This is a very common misunderstanding in my view. The idea of restricting tense within a paragraph (as I've heard it) is intended to be a restriction in narrative for the sake of clarity, to show the reader when things were happening. If that's clear, then that "rule of style" certainly doesn't mean that ideas within the sentence can't be addressed in the appropriate tense.
This concept seems hard for many to articulate, and for some, hard to decode within text. My best explanation is to use the following examples:
I was sick yesterday, but today I am fine. I'm all better now.
Locally, the was is past tense, but I never shift the notional view of "speaking from now" - the present, as when I was writing. I was narrating past events from the present, then describing the present. I stay always in the "present".
He loaded a pistol. He cocked the hammer. He takes aim and he's firing his gun at me.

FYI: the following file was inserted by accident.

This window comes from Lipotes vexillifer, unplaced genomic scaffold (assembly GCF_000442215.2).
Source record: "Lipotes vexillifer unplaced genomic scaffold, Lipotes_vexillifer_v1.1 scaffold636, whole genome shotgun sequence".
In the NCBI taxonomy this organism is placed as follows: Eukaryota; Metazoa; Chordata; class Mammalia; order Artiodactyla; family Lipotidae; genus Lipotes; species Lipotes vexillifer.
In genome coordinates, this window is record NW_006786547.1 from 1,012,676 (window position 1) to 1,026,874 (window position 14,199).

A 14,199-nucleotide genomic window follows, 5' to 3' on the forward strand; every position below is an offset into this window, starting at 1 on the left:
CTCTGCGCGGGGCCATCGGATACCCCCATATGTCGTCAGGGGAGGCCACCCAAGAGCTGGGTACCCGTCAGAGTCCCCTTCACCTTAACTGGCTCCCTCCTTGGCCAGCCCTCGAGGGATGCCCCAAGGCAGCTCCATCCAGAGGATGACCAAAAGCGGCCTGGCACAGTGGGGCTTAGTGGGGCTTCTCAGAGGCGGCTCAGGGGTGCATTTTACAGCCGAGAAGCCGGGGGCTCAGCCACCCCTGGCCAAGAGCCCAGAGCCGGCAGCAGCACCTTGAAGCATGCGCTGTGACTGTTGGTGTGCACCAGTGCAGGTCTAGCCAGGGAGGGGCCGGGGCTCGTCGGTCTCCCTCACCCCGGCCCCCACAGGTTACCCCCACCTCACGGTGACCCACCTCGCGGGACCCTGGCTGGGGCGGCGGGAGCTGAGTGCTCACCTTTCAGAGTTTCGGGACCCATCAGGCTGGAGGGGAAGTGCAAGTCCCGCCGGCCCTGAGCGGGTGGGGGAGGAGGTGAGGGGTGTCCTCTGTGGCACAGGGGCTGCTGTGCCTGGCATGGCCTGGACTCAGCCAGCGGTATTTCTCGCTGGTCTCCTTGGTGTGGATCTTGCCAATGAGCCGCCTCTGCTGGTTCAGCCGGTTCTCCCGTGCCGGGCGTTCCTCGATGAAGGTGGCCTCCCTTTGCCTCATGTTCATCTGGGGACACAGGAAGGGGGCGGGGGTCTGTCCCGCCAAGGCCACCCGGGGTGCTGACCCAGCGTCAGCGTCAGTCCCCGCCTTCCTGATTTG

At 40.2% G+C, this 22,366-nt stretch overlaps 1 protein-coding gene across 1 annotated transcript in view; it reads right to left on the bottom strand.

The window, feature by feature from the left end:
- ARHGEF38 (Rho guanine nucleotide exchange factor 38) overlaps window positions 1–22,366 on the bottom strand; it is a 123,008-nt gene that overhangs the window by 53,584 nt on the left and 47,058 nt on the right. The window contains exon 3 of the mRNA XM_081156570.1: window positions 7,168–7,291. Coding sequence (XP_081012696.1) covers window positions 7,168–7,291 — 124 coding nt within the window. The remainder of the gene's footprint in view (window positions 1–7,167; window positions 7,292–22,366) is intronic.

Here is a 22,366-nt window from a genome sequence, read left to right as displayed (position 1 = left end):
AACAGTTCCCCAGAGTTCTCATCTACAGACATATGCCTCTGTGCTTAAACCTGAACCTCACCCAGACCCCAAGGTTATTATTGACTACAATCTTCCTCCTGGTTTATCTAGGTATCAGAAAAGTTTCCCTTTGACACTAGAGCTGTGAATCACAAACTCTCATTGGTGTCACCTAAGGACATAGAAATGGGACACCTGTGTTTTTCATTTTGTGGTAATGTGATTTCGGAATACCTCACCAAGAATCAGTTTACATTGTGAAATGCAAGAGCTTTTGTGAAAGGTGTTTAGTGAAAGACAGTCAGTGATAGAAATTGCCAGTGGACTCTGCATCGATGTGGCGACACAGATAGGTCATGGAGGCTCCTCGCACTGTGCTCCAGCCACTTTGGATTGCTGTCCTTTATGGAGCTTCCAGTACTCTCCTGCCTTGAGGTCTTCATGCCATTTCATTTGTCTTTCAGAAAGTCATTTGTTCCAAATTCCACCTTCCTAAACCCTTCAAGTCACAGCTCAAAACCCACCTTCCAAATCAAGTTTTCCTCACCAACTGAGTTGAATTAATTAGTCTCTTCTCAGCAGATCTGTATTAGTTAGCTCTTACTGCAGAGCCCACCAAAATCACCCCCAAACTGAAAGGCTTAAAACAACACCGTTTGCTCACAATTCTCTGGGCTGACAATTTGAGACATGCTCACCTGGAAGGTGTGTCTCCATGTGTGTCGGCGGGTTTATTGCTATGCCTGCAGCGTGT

This breaks the rule. Firstly, it sounds like I've survived the attack and am writing about a past event. Then part way though it seems like it's happening now. Regarding style, much is written in this form of present tense (apparently) to give it greater impact on the reader and reduce 'psychic distance' - to get the reader more involved.
You can refer to past events, future, present, all in one paragraph - or sentence even, otherwise you couldn't express much in the English language at all. But the governing tense of the paragraph, or sentence, should not be mistaken as the tense of any individual word therein, but rather, recognised as the overall 'temporal position' in which the portion of narrative is given.
Hope that helps.